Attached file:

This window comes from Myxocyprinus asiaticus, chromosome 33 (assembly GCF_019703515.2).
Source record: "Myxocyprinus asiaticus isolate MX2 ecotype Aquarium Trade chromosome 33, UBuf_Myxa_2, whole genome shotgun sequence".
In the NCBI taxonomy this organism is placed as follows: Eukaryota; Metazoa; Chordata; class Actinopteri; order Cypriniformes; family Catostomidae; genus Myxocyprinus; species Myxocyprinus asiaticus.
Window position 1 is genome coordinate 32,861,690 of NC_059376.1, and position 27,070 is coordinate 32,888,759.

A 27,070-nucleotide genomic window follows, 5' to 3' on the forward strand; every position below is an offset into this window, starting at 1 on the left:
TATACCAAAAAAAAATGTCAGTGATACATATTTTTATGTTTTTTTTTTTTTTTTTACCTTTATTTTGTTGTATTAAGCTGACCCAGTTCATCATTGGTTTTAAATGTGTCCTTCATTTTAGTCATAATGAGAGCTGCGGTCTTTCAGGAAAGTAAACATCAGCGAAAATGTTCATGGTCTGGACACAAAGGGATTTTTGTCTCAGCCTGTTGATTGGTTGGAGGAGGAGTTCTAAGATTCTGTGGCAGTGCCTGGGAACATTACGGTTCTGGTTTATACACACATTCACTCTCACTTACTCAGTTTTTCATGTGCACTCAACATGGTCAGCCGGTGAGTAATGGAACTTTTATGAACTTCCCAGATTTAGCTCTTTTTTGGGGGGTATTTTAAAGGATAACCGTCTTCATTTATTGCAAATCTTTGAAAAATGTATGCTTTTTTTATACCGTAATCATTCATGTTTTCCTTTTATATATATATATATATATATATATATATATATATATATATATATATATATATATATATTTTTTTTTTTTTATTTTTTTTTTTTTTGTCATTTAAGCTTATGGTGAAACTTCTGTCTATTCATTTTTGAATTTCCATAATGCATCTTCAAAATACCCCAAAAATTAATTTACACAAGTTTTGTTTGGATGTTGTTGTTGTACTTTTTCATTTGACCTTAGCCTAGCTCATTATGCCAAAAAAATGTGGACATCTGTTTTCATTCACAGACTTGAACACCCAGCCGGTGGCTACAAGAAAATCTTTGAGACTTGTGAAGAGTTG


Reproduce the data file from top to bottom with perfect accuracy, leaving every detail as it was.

This window comes from Myxocyprinus asiaticus, chromosome 33 (assembly GCF_019703515.2).
Source record: "Myxocyprinus asiaticus isolate MX2 ecotype Aquarium Trade chromosome 33, UBuf_Myxa_2, whole genome shotgun sequence".
In the NCBI taxonomy this organism is placed as follows: Eukaryota; Metazoa; Chordata; class Actinopteri; order Cypriniformes; family Catostomidae; genus Myxocyprinus; species Myxocyprinus asiaticus.
Window position 1 is genome coordinate 32,861,690 of NC_059376.1, and position 27,070 is coordinate 32,888,759.

A 27,070-nucleotide genomic window follows, 5' to 3' on the forward strand; every position below is an offset into this window, starting at 1 on the left:
TATACCAAAAAAAAATGTCAGTGATACATATTTTTATGTTTTTTTTTTTTTTTTTACCTTTATTTTGTTGTATTAAGCTGACCCAGTTCATCATTGGTTTTAAATGTGTCCTTCATTTTAGTCATAATGAGAGCTGCGGTCTTTCAGGAAAGTAAACATCAGCGAAAATGTTCATGGTCTGGACACAAAGGGATTTTTGTCTCAGCCTGTTGATTGGTTGGAGGAGGAGTTCTAAGATTCTGTGGCAGTGCCTGGGAACATTACGGTTCTGGTTTATACACACATTCACTCTCACTTACTCAGTTTTTCATGTGCACTCAACATGGTCAGCCGGTGAGTAATGGAACTTTTATGAACTTCCCAGATTTAGCTCTTTTTTGGGGGGTATTTTAAAGGATAACCGTCTTCATTTATTGCAAATCTTTGAAAAATGTATGCTTTTTTTATACCGTAATCATTCATGTTTTCCTTTTATATATATATATATATATATATATATATATATATATATATATATATATATATATATATTTTTTTTTTTTTATTTTTTTTTTTTTTGTCATTTAAGCTTATGGTGAAACTTCTGTCTATTCATTTTTGAATTTCCATAATGCATCTTCAAAATACCCCAAAAATTAATTTACACAAGTTTTGTTTGGATGTTGTTGTTGTACTTTTTCATTTGACCTTAGCCTAGCTCATTATGCCAAAAAAATGTGGACATCTGTTTTCATTCACAGACTTGAACACCCAGCCGGTGGCTACAAGAAAATCTTTGAGACTTGTGAAGAGTTG